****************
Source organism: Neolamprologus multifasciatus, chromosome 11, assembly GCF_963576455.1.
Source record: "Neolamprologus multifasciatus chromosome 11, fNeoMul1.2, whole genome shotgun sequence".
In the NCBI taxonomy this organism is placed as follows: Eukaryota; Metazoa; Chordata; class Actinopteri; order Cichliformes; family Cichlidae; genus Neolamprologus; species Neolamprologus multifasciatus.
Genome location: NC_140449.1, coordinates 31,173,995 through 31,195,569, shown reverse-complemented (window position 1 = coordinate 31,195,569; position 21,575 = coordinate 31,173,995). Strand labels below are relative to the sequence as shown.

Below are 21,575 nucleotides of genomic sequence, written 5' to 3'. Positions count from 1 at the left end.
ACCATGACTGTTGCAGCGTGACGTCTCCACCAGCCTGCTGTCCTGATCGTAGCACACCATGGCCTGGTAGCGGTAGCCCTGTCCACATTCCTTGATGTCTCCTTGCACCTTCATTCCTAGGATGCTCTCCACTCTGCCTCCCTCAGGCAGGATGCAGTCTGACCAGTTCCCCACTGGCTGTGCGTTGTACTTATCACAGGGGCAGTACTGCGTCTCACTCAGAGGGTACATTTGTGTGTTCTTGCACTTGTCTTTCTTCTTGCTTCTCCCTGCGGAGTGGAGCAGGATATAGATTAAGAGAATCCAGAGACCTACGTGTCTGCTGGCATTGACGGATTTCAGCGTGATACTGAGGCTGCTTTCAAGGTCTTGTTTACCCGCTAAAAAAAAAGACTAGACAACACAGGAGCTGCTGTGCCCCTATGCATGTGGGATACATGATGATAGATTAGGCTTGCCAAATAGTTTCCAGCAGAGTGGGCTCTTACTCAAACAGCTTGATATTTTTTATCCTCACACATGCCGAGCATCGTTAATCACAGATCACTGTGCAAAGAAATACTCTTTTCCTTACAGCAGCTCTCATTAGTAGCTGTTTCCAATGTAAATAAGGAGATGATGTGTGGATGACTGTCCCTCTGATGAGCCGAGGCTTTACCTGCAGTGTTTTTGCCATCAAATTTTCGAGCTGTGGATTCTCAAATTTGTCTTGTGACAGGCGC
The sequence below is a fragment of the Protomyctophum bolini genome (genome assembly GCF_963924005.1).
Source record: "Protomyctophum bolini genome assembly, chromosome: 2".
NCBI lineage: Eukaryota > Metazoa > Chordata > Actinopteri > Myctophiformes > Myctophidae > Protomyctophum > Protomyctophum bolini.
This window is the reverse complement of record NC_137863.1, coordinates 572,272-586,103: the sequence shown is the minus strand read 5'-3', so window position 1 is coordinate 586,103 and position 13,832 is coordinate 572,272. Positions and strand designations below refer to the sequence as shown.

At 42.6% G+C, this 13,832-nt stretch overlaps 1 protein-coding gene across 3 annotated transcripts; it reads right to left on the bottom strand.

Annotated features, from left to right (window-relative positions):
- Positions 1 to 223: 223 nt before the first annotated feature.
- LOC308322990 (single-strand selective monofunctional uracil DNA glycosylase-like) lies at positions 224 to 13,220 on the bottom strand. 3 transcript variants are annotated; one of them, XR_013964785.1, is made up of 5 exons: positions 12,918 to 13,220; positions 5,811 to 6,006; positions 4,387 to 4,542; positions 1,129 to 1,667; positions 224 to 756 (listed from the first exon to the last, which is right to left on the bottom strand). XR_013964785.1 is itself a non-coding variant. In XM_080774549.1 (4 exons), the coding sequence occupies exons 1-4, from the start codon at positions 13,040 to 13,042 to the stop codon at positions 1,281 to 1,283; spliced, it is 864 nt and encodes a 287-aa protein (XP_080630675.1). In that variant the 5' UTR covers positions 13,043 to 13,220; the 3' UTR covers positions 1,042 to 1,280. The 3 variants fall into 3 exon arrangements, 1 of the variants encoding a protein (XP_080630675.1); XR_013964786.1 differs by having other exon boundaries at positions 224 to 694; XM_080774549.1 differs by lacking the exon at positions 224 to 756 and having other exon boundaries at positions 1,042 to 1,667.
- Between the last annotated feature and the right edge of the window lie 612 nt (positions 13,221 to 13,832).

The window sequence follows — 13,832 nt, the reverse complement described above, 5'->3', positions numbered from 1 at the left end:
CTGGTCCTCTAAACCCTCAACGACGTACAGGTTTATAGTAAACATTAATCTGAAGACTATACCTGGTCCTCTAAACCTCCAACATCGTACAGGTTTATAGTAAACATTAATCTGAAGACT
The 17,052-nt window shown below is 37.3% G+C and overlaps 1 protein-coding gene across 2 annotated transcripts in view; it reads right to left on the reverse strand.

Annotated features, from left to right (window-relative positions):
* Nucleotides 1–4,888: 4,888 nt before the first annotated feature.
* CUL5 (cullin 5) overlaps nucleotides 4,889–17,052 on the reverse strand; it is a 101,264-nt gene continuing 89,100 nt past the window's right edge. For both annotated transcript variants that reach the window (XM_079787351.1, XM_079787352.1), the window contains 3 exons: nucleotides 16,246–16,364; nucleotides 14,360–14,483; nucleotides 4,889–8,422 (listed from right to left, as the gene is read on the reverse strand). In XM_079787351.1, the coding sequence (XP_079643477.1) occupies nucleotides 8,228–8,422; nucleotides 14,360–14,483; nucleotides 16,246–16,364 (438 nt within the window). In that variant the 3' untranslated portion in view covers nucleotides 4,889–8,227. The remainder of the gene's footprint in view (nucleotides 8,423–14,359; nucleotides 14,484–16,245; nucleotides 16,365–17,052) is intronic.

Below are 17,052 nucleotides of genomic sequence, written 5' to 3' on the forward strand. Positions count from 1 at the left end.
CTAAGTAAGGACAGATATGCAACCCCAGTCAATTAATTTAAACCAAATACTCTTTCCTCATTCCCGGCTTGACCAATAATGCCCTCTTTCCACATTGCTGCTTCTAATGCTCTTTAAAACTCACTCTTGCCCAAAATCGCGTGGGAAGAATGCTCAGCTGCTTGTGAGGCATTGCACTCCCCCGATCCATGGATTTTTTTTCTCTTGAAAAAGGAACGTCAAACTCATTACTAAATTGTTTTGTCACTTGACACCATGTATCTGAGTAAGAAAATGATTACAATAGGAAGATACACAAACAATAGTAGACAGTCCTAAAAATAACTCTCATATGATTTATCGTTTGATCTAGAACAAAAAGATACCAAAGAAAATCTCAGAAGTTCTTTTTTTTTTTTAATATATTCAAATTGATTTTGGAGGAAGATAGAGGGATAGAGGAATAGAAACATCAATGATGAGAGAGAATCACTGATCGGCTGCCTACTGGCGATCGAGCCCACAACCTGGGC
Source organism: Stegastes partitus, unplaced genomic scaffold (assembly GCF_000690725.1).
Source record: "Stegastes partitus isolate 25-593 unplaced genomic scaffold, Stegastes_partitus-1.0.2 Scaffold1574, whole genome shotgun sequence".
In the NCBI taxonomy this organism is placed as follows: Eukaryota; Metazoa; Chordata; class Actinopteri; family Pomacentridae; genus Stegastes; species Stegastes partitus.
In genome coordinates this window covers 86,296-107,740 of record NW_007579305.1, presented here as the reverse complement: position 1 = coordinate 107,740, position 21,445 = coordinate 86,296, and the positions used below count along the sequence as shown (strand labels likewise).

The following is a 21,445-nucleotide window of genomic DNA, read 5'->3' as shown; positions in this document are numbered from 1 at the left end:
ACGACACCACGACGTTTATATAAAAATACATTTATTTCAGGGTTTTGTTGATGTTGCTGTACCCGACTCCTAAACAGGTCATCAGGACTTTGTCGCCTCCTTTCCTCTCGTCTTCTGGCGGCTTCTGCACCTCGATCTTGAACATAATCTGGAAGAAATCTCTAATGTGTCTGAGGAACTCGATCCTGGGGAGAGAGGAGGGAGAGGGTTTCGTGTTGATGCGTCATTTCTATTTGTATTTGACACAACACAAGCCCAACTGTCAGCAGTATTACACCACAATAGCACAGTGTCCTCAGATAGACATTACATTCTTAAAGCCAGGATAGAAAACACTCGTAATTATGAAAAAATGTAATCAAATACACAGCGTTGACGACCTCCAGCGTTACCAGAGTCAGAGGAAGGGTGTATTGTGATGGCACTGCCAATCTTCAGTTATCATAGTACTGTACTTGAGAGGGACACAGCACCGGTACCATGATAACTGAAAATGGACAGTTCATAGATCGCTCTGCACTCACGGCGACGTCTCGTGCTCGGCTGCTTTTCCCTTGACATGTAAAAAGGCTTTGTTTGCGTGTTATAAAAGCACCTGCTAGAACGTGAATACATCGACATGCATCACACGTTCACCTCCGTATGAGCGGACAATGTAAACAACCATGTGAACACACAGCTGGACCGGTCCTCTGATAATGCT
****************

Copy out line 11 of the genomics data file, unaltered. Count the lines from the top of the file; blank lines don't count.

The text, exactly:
At 42.6% G+C, this 13,832-nt stretch overlaps 1 protein-coding gene across 3 annotated transcripts; it reads right to left on the bottom strand.